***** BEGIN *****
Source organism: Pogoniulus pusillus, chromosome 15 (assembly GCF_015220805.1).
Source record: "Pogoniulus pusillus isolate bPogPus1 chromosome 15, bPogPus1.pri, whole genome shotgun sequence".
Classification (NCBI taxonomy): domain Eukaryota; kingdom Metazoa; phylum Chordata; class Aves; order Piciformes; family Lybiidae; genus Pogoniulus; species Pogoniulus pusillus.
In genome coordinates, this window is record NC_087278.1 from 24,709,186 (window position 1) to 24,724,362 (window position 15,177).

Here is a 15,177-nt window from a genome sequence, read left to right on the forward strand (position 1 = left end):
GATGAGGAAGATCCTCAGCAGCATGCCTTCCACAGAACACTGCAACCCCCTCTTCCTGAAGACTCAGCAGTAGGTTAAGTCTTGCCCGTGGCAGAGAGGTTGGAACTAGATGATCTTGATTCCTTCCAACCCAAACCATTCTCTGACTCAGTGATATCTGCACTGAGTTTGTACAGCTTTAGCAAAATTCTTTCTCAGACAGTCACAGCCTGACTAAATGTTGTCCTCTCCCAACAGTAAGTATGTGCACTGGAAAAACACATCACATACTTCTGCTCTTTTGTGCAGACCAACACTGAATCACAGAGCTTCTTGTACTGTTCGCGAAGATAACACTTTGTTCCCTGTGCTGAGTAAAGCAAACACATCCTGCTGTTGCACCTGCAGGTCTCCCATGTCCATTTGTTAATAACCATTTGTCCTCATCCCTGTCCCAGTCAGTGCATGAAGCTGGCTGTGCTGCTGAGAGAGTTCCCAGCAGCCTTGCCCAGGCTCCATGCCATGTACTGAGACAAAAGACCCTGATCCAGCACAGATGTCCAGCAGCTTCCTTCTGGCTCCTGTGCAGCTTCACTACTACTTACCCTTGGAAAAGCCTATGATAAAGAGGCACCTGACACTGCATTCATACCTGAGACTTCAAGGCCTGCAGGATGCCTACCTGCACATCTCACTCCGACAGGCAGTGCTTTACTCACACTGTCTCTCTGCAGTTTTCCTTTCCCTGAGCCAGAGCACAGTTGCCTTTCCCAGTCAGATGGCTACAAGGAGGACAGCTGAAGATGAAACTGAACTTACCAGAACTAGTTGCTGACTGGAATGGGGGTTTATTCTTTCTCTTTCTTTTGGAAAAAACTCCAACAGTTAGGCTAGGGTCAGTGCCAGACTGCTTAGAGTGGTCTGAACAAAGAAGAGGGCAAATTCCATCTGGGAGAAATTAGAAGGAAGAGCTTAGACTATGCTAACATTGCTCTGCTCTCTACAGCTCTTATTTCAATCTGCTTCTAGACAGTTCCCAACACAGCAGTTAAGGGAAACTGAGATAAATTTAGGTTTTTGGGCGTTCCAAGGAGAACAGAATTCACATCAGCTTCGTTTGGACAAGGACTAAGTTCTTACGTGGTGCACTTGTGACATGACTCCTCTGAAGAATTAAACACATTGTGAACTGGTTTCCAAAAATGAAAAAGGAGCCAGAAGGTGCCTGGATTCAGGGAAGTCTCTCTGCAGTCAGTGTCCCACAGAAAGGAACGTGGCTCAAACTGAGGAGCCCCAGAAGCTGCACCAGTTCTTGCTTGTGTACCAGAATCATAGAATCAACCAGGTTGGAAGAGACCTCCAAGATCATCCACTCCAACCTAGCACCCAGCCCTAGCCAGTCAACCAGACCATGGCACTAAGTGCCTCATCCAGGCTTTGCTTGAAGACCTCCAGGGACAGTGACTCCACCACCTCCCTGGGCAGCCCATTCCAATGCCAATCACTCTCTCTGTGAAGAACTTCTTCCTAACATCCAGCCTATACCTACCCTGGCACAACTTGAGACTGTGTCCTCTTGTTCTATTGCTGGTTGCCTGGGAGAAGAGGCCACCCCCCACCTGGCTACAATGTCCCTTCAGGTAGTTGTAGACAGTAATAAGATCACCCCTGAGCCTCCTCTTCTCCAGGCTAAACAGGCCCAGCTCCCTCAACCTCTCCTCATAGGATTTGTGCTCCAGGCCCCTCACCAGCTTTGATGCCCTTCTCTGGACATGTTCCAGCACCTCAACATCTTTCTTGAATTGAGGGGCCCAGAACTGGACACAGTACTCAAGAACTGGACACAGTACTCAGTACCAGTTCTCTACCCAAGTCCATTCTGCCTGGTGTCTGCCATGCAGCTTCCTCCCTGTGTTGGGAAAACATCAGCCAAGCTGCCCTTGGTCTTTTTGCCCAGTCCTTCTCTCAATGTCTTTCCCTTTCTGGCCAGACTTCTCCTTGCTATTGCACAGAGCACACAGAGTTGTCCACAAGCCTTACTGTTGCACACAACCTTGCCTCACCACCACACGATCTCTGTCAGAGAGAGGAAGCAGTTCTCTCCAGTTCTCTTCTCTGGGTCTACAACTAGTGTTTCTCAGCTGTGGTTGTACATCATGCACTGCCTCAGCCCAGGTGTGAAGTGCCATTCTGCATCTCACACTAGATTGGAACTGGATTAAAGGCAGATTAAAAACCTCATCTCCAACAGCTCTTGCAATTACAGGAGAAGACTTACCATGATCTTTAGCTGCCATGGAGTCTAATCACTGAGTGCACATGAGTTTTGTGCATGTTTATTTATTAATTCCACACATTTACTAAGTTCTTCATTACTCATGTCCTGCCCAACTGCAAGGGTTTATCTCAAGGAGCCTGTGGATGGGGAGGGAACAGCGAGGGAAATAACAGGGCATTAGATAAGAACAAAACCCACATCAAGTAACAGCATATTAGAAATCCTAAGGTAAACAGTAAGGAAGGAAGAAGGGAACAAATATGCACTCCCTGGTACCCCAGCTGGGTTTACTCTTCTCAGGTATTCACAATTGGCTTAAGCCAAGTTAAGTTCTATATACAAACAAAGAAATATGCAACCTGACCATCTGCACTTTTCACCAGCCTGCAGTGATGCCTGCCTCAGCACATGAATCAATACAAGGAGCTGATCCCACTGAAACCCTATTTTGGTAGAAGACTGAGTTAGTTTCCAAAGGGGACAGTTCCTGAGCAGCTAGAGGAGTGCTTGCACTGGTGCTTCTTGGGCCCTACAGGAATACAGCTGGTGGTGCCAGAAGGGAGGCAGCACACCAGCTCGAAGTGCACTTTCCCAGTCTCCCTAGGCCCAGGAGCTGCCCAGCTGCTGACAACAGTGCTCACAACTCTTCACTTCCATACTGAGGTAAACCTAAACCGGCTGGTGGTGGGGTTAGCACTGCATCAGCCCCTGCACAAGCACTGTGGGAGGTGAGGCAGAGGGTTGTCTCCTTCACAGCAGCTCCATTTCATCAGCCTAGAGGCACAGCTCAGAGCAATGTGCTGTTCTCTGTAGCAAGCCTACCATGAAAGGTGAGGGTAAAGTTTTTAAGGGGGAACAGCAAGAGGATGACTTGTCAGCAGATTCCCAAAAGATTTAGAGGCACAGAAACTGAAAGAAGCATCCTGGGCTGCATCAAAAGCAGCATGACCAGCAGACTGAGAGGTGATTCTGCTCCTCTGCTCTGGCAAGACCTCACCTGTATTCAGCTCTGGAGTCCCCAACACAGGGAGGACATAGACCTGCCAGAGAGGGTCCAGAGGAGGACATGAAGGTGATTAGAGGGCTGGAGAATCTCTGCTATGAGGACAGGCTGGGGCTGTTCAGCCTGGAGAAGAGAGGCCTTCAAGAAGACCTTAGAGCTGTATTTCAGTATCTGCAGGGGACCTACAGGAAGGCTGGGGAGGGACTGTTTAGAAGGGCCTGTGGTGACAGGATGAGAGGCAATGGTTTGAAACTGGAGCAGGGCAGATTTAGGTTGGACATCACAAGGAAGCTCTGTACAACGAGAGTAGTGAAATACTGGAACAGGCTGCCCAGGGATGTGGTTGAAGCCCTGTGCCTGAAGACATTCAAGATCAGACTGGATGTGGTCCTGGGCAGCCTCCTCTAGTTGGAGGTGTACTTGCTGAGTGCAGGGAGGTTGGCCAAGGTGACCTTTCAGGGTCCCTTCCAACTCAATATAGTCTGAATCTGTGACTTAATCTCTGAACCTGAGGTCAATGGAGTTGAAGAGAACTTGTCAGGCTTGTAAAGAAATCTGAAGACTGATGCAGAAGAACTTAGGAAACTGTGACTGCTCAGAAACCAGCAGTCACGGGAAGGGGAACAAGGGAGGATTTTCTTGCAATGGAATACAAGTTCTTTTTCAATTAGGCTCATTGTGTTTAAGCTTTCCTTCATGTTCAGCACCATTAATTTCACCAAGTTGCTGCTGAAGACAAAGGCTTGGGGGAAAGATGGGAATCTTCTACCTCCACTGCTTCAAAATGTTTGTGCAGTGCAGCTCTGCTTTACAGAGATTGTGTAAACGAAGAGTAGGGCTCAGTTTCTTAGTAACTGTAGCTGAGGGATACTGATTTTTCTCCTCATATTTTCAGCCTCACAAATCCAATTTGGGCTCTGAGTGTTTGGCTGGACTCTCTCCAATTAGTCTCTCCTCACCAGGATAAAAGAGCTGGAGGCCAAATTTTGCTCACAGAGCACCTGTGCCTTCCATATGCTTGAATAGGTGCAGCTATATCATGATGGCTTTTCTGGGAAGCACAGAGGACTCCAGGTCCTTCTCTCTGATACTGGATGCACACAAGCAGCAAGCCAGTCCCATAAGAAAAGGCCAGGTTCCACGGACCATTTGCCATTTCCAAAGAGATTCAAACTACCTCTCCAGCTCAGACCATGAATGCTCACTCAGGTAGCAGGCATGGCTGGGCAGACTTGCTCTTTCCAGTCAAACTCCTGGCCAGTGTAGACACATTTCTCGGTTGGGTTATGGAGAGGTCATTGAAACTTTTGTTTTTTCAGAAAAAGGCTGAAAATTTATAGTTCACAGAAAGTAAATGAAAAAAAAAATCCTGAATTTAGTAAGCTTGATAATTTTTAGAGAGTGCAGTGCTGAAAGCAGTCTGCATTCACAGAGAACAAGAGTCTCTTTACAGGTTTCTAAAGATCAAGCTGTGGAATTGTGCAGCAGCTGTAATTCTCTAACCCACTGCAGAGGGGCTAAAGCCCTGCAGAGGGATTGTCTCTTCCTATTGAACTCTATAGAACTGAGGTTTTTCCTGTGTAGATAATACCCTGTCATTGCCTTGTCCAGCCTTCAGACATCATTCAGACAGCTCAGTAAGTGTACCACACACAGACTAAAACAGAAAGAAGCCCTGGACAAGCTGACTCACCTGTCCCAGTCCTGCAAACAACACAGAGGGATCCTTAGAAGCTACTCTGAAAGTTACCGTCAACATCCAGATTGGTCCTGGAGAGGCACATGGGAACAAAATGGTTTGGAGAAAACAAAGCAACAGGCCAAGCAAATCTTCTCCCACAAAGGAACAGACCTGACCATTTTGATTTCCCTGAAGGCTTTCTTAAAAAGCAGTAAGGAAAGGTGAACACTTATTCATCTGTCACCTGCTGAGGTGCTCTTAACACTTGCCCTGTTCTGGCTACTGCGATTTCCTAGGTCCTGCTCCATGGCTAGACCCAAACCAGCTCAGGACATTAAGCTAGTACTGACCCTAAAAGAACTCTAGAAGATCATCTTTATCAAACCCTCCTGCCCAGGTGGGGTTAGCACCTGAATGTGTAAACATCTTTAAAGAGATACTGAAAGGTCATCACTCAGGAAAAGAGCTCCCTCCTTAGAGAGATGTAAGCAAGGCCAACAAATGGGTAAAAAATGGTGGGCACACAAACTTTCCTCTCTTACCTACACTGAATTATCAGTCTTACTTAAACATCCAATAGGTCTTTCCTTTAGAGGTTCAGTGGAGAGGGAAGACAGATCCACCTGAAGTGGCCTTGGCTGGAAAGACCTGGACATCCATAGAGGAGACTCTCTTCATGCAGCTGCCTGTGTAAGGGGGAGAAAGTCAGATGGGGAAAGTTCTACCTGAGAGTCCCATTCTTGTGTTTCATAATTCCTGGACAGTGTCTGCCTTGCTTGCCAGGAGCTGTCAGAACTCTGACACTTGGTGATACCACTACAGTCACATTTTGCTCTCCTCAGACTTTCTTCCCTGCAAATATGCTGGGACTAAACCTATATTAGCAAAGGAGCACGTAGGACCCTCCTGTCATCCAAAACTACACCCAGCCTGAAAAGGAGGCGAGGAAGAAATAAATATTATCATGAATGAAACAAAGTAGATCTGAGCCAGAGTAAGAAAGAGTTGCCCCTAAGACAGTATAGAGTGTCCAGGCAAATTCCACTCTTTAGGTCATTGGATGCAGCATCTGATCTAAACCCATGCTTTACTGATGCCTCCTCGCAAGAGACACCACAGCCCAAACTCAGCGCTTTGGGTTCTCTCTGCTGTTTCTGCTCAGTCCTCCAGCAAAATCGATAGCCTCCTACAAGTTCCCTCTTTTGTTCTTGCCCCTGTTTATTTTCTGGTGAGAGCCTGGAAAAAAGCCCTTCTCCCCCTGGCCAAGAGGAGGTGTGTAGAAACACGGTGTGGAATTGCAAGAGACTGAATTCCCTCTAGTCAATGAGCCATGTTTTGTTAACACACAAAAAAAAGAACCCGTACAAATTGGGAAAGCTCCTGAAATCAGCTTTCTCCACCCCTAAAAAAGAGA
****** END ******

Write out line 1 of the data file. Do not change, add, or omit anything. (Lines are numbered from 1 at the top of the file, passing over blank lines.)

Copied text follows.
Source organism: Pogoniulus pusillus, chromosome 15 (assembly GCF_015220805.1).